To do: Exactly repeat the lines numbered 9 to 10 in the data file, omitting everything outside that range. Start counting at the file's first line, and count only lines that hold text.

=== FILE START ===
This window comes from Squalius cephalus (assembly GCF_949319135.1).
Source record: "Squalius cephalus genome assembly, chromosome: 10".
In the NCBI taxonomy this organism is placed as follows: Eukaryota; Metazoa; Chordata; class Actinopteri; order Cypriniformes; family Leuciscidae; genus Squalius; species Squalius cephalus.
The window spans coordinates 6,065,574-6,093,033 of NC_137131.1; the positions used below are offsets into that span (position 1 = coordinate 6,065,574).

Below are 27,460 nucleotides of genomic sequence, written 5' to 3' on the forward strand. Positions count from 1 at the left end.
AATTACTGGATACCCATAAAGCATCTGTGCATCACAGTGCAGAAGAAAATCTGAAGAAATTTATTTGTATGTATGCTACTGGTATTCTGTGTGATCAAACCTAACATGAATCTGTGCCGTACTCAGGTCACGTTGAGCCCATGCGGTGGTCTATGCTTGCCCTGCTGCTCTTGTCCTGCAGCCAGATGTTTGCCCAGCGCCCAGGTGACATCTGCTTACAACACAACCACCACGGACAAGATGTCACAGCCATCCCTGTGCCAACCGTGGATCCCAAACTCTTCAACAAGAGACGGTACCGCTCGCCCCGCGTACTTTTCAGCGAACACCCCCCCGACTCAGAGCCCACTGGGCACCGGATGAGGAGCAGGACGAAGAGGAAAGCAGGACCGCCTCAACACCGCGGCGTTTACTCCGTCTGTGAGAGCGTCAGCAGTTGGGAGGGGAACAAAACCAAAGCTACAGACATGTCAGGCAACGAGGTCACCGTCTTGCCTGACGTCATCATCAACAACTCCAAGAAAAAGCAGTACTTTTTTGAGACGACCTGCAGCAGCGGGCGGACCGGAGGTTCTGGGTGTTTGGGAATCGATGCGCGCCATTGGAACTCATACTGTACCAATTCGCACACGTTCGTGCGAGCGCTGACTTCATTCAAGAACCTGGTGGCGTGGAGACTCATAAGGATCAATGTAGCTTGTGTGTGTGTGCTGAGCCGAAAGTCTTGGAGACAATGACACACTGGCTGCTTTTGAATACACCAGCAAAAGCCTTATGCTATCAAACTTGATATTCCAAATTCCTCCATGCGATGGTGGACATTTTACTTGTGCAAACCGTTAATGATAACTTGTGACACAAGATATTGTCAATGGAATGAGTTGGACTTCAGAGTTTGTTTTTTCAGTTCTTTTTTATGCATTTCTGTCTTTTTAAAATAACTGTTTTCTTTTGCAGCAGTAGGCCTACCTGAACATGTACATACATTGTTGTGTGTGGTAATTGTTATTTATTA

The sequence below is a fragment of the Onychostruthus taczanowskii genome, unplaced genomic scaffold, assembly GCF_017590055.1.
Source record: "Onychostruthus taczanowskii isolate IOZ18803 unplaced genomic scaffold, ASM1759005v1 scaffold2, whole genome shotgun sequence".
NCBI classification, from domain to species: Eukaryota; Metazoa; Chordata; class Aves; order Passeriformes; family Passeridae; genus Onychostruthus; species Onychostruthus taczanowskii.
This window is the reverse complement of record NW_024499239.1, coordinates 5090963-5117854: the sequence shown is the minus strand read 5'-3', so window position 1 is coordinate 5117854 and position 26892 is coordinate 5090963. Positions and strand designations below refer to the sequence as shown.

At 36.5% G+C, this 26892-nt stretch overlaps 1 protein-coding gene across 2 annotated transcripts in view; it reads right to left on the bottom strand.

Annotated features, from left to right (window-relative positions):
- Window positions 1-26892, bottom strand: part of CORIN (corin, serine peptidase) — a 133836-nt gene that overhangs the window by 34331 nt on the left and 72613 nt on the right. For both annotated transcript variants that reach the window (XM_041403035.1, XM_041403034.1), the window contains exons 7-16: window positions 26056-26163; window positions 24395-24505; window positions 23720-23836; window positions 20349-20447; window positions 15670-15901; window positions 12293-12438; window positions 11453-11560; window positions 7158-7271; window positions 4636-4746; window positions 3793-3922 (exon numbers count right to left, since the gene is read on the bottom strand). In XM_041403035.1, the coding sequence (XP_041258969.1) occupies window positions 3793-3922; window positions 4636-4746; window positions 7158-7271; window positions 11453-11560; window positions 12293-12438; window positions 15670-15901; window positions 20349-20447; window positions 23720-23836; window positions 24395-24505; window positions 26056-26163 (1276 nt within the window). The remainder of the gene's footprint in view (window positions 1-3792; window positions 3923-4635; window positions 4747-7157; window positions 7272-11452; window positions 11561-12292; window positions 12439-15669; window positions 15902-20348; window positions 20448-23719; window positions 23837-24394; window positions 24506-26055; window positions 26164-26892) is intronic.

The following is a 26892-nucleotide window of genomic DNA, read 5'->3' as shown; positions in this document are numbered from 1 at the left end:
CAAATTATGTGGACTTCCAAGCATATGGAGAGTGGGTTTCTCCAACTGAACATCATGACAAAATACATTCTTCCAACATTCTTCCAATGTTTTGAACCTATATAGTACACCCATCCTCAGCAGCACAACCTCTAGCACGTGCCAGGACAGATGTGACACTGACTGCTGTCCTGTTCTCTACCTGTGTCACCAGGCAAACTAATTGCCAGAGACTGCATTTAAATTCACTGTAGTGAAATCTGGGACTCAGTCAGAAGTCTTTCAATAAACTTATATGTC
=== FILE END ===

NCBI classification, from domain to species: Eukaryota; Metazoa; Chordata; class Aves; order Passeriformes; family Passeridae; genus Onychostruthus; species Onychostruthus taczanowskii.
This window is the reverse complement of record NW_024499239.1, coordinates 5090963-5117854: the sequence shown is the minus strand read 5'-3', so window position 1 is coordinate 5117854 and position 26892 is coordinate 5090963. Positions and strand designations below refer to the sequence as shown.